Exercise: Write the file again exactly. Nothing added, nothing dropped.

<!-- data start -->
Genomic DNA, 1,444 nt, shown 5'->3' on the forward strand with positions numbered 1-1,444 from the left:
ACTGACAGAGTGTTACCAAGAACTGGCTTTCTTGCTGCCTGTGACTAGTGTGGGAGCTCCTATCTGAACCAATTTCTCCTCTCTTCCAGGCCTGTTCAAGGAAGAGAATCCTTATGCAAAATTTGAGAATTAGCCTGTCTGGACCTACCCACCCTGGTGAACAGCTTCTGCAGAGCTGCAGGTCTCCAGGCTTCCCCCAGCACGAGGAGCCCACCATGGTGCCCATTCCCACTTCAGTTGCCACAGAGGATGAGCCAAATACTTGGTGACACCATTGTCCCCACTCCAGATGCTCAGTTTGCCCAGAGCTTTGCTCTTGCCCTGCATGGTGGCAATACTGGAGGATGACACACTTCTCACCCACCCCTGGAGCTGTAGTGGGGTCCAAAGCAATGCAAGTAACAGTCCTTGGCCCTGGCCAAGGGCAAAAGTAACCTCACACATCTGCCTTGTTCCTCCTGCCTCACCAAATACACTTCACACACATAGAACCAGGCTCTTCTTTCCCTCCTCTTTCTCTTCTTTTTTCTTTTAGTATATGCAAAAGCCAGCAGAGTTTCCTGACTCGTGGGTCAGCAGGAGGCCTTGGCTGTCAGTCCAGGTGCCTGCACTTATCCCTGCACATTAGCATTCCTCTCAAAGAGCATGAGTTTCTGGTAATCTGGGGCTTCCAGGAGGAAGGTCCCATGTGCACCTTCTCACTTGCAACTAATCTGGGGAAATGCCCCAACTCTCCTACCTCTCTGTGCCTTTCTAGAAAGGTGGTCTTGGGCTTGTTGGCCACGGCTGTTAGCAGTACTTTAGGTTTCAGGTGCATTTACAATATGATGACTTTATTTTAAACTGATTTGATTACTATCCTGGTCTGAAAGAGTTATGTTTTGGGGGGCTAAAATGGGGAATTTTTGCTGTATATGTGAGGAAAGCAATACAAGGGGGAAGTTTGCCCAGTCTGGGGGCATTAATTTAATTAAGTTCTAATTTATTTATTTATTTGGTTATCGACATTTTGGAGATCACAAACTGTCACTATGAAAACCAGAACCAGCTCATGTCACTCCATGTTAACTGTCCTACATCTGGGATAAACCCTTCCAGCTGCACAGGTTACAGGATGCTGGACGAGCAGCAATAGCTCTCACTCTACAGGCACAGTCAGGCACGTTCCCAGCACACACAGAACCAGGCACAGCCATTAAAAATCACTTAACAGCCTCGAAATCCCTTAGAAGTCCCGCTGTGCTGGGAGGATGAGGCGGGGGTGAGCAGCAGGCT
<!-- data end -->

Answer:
Genomic DNA, 1,444 nt, shown 5'->3' on the forward strand with positions numbered 1-1,444 from the left:
ACTGACAGAGTGTTACCAAGAACTGGCTTTCTTGCTGCCTGTGACTAGTGTGGGAGCTCCTATCTGAACCAATTTCTCCTCTCTTCCAGGCCTGTTCAAGGAAGAGAATCCTTATGCAAAATTTGAGAATTAGCCTGTCTGGACCTACCCACCCTGGTGAACAGCTTCTGCAGAGCTGCAGGTCTCCAGGCTTCCCCCAGCACGAGGAGCCCACCATGGTGCCCATTCCCACTTCAGTTGCCACAGAGGATGAGCCAAATACTTGGTGACACCATTGTCCCCACTCCAGATGCTCAGTTTGCCCAGAGCTTTGCTCTTGCCCTGCATGGTGGCAATACTGGAGGATGACACACTTCTCACCCACCCCTGGAGCTGTAGTGGGGTCCAAAGCAATGCAAGTAACAGTCCTTGGCCCTGGCCAAGGGCAAAAGTAACCTCACACATCTGCCTTGTTCCTCCTGCCTCACCAAATACACTTCACACACATAGAACCAGGCTCTTCTTTCCCTCCTCTTTCTCTTCTTTTTTCTTTTAGTATATGCAAAAGCCAGCAGAGTTTCCTGACTCGTGGGTCAGCAGGAGGCCTTGGCTGTCAGTCCAGGTGCCTGCACTTATCCCTGCACATTAGCATTCCTCTCAAAGAGCATGAGTTTCTGGTAATCTGGGGCTTCCAGGAGGAAGGTCCCATGTGCACCTTCTCACTTGCAACTAATCTGGGGAAATGCCCCAACTCTCCTACCTCTCTGTGCCTTTCTAGAAAGGTGGTCTTGGGCTTGTTGGCCACGGCTGTTAGCAGTACTTTAGGTTTCAGGTGCATTTACAATATGATGACTTTATTTTAAACTGATTTGATTACTATCCTGGTCTGAAAGAGTTATGTTTTGGGGGGCTAAAATGGGGAATTTTTGCTGTATATGTGAGGAAAGCAATACAAGGGGGAAGTTTGCCCAGTCTGGGGGCATTAATTTAATTAAGTTCTAATTTATTTATTTATTTGGTTATCGACATTTTGGAGATCACAAACTGTCACTATGAAAACCAGAACCAGCTCATGTCACTCCATGTTAACTGTCCTACATCTGGGATAAACCCTTCCAGCTGCACAGGTTACAGGATGCTGGACGAGCAGCAATAGCTCTCACTCTACAGGCACAGTCAGGCACGTTCCCAGCACACACAGAACCAGGCACAGCCATTAAAAATCACTTAACAGCCTCGAAATCCCTTAGAAGTCCCGCTGTGCTGGGAGGATGAGGCGGGGGTGAGCAGCAGGCT